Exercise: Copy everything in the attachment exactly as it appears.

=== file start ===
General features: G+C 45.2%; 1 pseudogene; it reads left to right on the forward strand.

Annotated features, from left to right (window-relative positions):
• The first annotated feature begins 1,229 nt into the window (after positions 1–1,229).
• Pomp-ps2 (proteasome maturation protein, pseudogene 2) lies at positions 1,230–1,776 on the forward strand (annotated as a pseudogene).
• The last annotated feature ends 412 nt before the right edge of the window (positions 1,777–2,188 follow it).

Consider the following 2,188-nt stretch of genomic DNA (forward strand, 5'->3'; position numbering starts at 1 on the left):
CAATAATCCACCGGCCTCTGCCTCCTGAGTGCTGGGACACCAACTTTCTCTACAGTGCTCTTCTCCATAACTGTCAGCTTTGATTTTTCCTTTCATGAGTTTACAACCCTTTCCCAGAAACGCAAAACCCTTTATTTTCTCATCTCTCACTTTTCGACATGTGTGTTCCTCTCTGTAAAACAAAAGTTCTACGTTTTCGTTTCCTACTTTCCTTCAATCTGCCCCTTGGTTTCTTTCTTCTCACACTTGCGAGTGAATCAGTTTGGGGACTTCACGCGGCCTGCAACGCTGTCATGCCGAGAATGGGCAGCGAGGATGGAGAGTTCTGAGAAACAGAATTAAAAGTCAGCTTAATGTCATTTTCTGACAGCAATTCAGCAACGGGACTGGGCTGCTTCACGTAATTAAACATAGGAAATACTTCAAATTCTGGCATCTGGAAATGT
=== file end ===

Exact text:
General features: G+C 45.2%; 1 pseudogene; it reads left to right on the forward strand.

Annotated features, from left to right (window-relative positions):
• The first annotated feature begins 1,229 nt into the window (after positions 1–1,229).
• Pomp-ps2 (proteasome maturation protein, pseudogene 2) lies at positions 1,230–1,776 on the forward strand (annotated as a pseudogene).
• The last annotated feature ends 412 nt before the right edge of the window (positions 1,777–2,188 follow it).

Consider the following 2,188-nt stretch of genomic DNA (forward strand, 5'->3'; position numbering starts at 1 on the left):
CAATAATCCACCGGCCTCTGCCTCCTGAGTGCTGGGACACCAACTTTCTCTACAGTGCTCTTCTCCATAACTGTCAGCTTTGATTTTTCCTTTCATGAGTTTACAACCCTTTCCCAGAAACGCAAAACCCTTTATTTTCTCATCTCTCACTTTTCGACATGTGTGTTCCTCTCTGTAAAACAAAAGTTCTACGTTTTCGTTTCCTACTTTCCTTCAATCTGCCCCTTGGTTTCTTTCTTCTCACACTTGCGAGTGAATCAGTTTGGGGACTTCACGCGGCCTGCAACGCTGTCATGCCGAGAATGGGCAGCGAGGATGGAGAGTTCTGAGAAACAGAATTAAAAGTCAGCTTAATGTCATTTTCTGACAGCAATTCAGCAACGGGACTGGGCTGCTTCACGTAATTAAACATAGGAAATACTTCAAATTCTGGCATCTGGAAATGT